Serial console server (2): The curse of the 4 ports

As said in the previous post, the “fancy” EXSYS 8 port card got happily recognized, but: It only showed 4 of the total of 8 Ports, and that was only when the 2 onboard serial controllers were disabled. *grrr*

After trying out also Debian’s backport kernel without success I checked the 8250’s driver code in Linux and only later I stumbled upon Kyle Anderson’s wiki: Debian (and basically most Linux distributions) are hard coded not to initialize more than 4 serial ports, we need to tell it to do so via a boot paramter. Honestly: Most modern computers don’t even have physical serial ports, maxing out at 2 if they are still present, so this setting makes sense for most computers. Kyle’s Wiki contains instructions to get it running with CentOS which is using GRUB, Debian has switched to GRUB2 with squeeze so his instructions needed slight changes since grub/bootloader doesn’t exist and /boot/grub/menu.cfg gets overwritten at kernel updates.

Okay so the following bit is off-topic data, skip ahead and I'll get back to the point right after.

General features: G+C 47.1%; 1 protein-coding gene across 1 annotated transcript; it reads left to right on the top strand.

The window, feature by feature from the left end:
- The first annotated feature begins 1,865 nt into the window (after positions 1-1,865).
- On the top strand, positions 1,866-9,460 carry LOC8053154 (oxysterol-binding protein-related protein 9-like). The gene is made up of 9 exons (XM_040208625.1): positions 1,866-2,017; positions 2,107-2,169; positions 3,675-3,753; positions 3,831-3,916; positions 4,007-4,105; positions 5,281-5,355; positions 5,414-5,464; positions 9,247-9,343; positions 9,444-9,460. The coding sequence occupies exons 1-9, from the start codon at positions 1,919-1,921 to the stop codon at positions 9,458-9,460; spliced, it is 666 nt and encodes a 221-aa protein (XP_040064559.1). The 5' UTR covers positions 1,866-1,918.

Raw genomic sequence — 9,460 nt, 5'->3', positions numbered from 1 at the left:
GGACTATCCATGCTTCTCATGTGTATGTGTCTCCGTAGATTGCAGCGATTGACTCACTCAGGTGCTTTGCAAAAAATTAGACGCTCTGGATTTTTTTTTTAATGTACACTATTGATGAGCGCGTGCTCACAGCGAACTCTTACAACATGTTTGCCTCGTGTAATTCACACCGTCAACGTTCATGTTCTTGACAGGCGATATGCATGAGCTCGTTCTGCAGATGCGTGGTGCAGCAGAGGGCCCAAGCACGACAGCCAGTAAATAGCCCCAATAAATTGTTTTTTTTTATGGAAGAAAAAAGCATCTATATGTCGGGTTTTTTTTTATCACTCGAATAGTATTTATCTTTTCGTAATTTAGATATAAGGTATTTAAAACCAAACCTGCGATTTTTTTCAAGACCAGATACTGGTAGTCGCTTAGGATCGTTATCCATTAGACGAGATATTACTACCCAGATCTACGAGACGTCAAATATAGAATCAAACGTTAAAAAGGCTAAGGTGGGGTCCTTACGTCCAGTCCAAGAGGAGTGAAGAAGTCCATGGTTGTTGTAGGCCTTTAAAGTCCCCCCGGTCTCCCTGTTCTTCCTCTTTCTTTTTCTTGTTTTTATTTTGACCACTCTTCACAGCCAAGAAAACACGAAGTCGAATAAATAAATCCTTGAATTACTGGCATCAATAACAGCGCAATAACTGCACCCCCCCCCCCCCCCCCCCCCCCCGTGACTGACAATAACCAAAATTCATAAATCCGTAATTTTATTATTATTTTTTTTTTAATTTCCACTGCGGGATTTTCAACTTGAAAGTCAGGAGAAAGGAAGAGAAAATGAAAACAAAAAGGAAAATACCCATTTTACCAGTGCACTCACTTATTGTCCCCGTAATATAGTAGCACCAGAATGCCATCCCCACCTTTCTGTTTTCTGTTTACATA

Edit and change: /etc/default/grub as follows

# squeeze default:
GRUB_CMDLINE_LINUX_DEFAULT="quiet splash"

# new:
GRUB_CMDLINE_LINUX_DEFAULT="quiet splash 8250.nr_uarts=8"

Then issue ‘update-grub’ and reboot, then check if you additional ports get regoznized by issuing:

cat /proc/tty/drivers

For some reasons, I had even to up this to 16 because when I enabled the first 2 onboard tty’s the first serial port of the EXSYS Oxford-based were not ttyS2-tty9, but ttyS5 -ttyS12 maybe due to other controller using resources. Since playing with kernel boot parameters doesn’t belong to my daily business I was very happy to find this “sidenote” saving me a couple of hours learning deeper into driver options.

September 11, 2012

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